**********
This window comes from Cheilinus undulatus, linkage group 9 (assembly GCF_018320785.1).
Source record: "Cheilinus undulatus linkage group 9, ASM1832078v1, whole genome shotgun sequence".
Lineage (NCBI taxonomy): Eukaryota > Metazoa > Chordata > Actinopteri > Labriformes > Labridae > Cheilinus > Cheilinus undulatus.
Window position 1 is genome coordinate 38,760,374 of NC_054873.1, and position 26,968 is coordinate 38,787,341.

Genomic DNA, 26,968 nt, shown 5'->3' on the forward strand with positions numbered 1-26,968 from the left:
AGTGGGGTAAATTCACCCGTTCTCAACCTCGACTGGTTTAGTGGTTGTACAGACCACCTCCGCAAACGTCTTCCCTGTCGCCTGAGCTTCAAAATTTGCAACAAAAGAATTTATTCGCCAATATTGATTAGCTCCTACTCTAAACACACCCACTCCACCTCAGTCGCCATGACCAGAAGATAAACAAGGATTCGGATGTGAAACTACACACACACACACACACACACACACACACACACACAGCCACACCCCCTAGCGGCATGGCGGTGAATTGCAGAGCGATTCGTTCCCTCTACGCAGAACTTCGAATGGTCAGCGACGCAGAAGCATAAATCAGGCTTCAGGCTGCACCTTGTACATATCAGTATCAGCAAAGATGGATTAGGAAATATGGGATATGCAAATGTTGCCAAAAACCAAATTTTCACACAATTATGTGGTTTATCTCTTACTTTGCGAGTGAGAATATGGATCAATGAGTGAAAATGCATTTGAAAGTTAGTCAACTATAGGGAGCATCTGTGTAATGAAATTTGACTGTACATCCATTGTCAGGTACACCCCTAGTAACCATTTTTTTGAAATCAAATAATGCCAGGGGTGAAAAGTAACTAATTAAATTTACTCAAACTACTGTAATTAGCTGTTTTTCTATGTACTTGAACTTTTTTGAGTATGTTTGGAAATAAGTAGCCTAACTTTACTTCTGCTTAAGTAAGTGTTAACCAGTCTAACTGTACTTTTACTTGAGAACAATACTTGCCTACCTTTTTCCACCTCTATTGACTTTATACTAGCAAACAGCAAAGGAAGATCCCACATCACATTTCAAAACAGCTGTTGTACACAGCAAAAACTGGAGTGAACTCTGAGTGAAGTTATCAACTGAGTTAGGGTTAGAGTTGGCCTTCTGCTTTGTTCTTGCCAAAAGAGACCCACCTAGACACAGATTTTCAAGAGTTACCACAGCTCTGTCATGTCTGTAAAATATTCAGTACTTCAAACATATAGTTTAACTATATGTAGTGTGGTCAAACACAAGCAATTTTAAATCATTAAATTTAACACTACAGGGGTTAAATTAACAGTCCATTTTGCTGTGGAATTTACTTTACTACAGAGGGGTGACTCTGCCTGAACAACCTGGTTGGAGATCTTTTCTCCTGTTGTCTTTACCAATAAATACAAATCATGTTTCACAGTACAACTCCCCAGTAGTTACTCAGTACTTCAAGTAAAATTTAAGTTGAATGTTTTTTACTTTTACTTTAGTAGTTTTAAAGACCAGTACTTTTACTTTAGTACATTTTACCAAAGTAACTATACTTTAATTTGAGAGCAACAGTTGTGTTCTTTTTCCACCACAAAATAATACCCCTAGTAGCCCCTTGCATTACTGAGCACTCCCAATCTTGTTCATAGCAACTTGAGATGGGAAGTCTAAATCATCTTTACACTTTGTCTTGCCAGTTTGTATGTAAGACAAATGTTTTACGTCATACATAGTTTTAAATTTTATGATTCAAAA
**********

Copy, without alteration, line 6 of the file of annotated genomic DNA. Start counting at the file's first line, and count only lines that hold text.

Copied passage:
AGTGGGGTAAATTCACCCGTTCTCAACCTCGACTGGTTTAGTGGTTGTACAGACCACCTCCGCAAACGTCTTCCCTGTCGCCTGAGCTTCAAAATTTGCAACAAAAGAATTTATTCGCCAATATTGATTAGCTCCTACTCTAAACACACCCACTCCACCTCAGTCGCCATGACCAGAAGATAAACAAGGATTCGGATGTGAAACTACACACACACACACACACACACACACACACACACACAGCCACACCCCCTAGCGGCATGGCGGTGAATTGCAGAGCGATTCGTTCCCTCTACGCAGAACTTCGAATGGTCAGCGACGCAGAAGCATAAATCAGGCTTCAGGCTGCACCTTGTACATATCAGTATCAGCAAAGATGGATTAGGAAATATGGGATATGCAAATGTTGCCAAAAACCAAATTTTCACACAATTATGTGGTTTATCTCTTACTTTGCGAGTGAGAATATGGATCAATGAGTGAAAATGCATTTGAAAGTTAGTCAACTATAGGGAGCATCTGTGTAATGAAATTTGACTGTACATCCATTGTCAGGTACACCCCTAGTAACCATTTTTTTGAAATCAAATAATGCCAGGGGTGAAAAGTAACTAATTAAATTTACTCAAACTACTGTAATTAGCTGTTTTTCTATGTACTTGAACTTTTTTGAGTATGTTTGGAAATAAGTAGCCTAACTTTACTTCTGCTTAAGTAAGTGTTAACCAGTCTAACTGTACTTTTACTTGAGAACAATACTTGCCTACCTTTTTCCACCTCTATTGACTTTATACTAGCAAACAGCAAAGGAAGATCCCACATCACATTTCAAAACAGCTGTTGTACACAGCAAAAACTGGAGTGAACTCTGAGTGAAGTTATCAACTGAGTTAGGGTTAGAGTTGGCCTTCTGCTTTGTTCTTGCCAAAAGAGACCCACCTAGACACAGATTTTCAAGAGTTACCACAGCTCTGTCATGTCTGTAAAATATTCAGTACTTCAAACATATAGTTTAACTATATGTAGTGTGGTCAAACACAAGCAATTTTAAATCATTAAATTTAACACTACAGGGGTTAAATTAACAGTCCATTTTGCTGTGGAATTTACTTTACTACAGAGGGGTGACTCTGCCTGAACAACCTGGTTGGAGATCTTTTCTCCTGTTGTCTTTACCAATAAATACAAATCATGTTTCACAGTACAACTCCCCAGTAGTTACTCAGTACTTCAAGTAAAATTTAAGTTGAATGTTTTTTACTTTTACTTTAGTAGTTTTAAAGACCAGTACTTTTACTTTAGTACATTTTACCAAAGTAACTATACTTTAATTTGAGAGCAACAGTTGTGTTCTTTTTCCACCACAAAATAATACCCCTAGTAGCCCCTTGCATTACTGAGCACTCCCAATCTTGTTCATAGCAACTTGAGATGGGAAGTCTAAATCATCTTTACACTTTGTCTTGCCAGTTTGTATGTAAGACAAATGTTTTACGTCATACATAGTTTTAAATTTTATGATTCAAAA